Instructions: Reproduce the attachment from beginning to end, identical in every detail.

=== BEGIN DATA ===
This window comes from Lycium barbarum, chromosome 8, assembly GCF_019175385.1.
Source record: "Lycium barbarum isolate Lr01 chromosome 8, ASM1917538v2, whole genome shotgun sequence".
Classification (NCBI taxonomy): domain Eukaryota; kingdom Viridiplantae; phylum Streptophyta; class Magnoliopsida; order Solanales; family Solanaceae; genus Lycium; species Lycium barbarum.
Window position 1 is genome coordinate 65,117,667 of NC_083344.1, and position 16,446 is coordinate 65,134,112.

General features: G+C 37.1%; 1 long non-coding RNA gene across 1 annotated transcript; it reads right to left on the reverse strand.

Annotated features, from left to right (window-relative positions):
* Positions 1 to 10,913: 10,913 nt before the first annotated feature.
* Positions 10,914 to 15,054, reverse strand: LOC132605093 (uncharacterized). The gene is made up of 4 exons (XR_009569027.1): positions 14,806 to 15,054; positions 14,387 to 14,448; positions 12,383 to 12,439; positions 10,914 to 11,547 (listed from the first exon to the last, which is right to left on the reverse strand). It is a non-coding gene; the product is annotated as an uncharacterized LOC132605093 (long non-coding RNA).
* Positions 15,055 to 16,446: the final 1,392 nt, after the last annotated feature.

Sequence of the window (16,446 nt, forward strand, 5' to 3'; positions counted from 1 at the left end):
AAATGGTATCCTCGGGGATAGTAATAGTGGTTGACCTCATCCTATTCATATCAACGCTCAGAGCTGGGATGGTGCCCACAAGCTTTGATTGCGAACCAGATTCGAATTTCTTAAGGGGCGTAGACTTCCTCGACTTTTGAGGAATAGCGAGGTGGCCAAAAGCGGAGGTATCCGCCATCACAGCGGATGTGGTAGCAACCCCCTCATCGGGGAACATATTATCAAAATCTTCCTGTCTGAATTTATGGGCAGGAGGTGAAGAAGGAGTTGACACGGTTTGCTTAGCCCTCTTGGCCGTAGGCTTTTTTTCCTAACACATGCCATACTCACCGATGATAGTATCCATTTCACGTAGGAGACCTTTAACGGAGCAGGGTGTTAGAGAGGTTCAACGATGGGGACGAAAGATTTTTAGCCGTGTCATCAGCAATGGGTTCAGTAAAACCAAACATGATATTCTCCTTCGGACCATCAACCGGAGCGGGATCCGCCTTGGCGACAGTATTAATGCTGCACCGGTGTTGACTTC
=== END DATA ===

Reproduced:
This window comes from Lycium barbarum, chromosome 8, assembly GCF_019175385.1.
Source record: "Lycium barbarum isolate Lr01 chromosome 8, ASM1917538v2, whole genome shotgun sequence".
Classification (NCBI taxonomy): domain Eukaryota; kingdom Viridiplantae; phylum Streptophyta; class Magnoliopsida; order Solanales; family Solanaceae; genus Lycium; species Lycium barbarum.
Window position 1 is genome coordinate 65,117,667 of NC_083344.1, and position 16,446 is coordinate 65,134,112.

General features: G+C 37.1%; 1 long non-coding RNA gene across 1 annotated transcript; it reads right to left on the reverse strand.

Annotated features, from left to right (window-relative positions):
* Positions 1 to 10,913: 10,913 nt before the first annotated feature.
* Positions 10,914 to 15,054, reverse strand: LOC132605093 (uncharacterized). The gene is made up of 4 exons (XR_009569027.1): positions 14,806 to 15,054; positions 14,387 to 14,448; positions 12,383 to 12,439; positions 10,914 to 11,547 (listed from the first exon to the last, which is right to left on the reverse strand). It is a non-coding gene; the product is annotated as an uncharacterized LOC132605093 (long non-coding RNA).
* Positions 15,055 to 16,446: the final 1,392 nt, after the last annotated feature.

Sequence of the window (16,446 nt, forward strand, 5' to 3'; positions counted from 1 at the left end):
AAATGGTATCCTCGGGGATAGTAATAGTGGTTGACCTCATCCTATTCATATCAACGCTCAGAGCTGGGATGGTGCCCACAAGCTTTGATTGCGAACCAGATTCGAATTTCTTAAGGGGCGTAGACTTCCTCGACTTTTGAGGAATAGCGAGGTGGCCAAAAGCGGAGGTATCCGCCATCACAGCGGATGTGGTAGCAACCCCCTCATCGGGGAACATATTATCAAAATCTTCCTGTCTGAATTTATGGGCAGGAGGTGAAGAAGGAGTTGACACGGTTTGCTTAGCCCTCTTGGCCGTAGGCTTTTTTTCCTAACACATGCCATACTCACCGATGATAGTATCCATTTCACGTAGGAGACCTTTAACGGAGCAGGGTGTTAGAGAGGTTCAACGATGGGGACGAAAGATTTTTAGCCGTGTCATCAGCAATGGGTTCAGTAAAACCAAACATGATATTCTCCTTCGGACCATCAACCGGAGCGGGATCCGCCTTGGCGACAGTATTAATGCTGCACCGGTGTTGACTTC